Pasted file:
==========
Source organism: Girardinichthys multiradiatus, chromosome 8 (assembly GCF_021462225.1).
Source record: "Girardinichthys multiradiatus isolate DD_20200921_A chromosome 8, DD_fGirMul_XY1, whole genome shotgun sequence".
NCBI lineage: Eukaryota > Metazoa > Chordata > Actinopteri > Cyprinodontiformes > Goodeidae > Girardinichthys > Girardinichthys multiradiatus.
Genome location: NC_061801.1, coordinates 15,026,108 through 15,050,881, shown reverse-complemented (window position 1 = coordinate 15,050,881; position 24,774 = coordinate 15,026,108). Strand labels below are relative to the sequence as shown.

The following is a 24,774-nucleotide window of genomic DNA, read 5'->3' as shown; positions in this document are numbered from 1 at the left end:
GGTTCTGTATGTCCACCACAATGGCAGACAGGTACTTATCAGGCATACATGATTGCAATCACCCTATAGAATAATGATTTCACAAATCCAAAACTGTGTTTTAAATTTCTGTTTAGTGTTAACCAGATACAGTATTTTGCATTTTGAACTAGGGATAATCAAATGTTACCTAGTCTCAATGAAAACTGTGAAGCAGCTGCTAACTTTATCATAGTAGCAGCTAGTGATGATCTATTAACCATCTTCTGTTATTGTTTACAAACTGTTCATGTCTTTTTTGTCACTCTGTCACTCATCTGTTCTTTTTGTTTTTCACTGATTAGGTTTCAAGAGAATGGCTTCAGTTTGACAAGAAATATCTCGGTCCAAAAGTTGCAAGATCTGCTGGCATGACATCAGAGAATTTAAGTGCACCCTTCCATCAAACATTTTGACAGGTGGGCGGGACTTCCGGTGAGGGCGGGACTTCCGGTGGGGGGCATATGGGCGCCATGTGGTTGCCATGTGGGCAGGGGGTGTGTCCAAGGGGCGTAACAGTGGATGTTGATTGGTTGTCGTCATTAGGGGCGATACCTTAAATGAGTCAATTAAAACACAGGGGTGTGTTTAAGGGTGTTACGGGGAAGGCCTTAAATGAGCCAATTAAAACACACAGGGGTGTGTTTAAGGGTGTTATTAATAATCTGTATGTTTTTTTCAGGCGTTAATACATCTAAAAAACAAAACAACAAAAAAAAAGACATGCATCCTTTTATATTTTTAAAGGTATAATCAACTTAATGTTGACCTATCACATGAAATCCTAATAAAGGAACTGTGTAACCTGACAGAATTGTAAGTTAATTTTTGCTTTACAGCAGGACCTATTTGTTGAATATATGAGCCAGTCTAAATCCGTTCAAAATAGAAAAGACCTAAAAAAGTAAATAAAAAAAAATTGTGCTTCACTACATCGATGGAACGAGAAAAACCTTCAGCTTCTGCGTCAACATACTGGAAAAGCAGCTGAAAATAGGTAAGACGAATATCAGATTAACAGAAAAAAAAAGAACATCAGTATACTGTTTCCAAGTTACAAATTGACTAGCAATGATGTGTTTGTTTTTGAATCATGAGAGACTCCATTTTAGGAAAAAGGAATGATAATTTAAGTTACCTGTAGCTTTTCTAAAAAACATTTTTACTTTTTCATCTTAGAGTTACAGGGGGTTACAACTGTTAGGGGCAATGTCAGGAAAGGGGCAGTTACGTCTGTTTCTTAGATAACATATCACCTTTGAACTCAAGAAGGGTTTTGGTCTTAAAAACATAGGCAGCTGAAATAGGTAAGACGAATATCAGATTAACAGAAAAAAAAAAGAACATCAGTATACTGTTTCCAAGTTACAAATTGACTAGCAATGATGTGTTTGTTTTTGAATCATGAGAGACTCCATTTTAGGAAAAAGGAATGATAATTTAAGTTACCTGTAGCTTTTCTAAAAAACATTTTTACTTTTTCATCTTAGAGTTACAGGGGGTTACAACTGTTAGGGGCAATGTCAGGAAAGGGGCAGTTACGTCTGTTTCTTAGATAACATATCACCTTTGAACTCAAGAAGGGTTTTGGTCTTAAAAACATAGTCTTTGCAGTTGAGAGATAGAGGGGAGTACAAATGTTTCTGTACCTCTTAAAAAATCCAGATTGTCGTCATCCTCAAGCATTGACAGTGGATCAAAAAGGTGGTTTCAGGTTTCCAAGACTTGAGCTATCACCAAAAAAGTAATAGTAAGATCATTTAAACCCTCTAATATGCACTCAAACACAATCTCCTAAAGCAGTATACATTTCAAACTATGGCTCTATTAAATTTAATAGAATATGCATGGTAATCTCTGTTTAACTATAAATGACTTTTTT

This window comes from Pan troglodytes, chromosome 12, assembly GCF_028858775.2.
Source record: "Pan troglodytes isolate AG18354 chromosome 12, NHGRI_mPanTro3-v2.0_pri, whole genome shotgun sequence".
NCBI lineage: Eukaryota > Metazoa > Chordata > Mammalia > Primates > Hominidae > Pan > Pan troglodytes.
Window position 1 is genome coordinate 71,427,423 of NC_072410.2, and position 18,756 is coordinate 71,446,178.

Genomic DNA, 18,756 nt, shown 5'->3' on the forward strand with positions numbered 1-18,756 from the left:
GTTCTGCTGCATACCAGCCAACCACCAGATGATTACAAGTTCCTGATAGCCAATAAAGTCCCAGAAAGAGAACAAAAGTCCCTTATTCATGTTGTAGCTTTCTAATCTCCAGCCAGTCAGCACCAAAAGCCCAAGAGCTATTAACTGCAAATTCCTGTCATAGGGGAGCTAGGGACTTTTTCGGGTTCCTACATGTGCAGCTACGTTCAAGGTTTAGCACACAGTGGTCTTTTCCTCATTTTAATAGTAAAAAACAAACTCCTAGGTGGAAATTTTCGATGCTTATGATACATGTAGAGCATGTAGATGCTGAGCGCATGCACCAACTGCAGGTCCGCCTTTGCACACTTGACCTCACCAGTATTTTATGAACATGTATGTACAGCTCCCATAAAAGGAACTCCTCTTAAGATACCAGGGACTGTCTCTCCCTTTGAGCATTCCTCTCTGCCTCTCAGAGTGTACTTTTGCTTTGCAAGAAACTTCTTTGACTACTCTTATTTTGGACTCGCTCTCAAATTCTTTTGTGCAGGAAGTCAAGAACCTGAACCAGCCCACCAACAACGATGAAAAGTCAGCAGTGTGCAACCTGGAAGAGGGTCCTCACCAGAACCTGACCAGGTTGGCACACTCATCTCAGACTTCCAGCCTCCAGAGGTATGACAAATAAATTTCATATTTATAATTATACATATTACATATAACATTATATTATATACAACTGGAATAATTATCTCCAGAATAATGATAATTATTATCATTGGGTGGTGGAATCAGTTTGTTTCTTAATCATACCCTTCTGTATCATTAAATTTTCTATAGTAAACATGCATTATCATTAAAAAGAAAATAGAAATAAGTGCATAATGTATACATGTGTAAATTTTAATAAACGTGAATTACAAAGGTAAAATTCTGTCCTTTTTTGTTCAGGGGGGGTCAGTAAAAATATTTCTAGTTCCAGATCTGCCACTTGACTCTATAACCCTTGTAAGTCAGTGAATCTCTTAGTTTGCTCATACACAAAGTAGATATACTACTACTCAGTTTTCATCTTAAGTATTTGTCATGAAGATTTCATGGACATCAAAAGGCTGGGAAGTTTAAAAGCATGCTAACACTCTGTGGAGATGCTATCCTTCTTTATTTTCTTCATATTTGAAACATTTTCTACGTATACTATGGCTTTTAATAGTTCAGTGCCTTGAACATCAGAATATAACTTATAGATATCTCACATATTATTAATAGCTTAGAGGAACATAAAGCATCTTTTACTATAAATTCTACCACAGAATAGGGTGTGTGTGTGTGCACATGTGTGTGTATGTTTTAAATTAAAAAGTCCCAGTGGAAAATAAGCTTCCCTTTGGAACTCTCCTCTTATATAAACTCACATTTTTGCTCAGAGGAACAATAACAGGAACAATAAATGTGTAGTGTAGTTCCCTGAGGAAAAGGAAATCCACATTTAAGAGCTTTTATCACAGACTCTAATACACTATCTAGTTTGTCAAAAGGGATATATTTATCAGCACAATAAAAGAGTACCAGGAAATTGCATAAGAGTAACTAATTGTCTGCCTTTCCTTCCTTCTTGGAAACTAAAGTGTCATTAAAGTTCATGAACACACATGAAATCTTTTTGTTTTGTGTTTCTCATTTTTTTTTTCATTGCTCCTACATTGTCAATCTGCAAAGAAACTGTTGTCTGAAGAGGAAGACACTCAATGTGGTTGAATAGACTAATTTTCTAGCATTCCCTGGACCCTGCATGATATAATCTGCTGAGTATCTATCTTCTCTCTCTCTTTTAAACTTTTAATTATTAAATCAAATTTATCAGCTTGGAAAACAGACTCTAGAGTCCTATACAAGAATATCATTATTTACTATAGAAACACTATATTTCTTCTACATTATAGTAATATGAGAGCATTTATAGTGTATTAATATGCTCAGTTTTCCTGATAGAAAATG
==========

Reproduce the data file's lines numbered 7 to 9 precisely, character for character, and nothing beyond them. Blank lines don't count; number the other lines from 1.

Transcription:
This window comes from Pan troglodytes, chromosome 12, assembly GCF_028858775.2.
Source record: "Pan troglodytes isolate AG18354 chromosome 12, NHGRI_mPanTro3-v2.0_pri, whole genome shotgun sequence".
NCBI lineage: Eukaryota > Metazoa > Chordata > Mammalia > Primates > Hominidae > Pan > Pan troglodytes.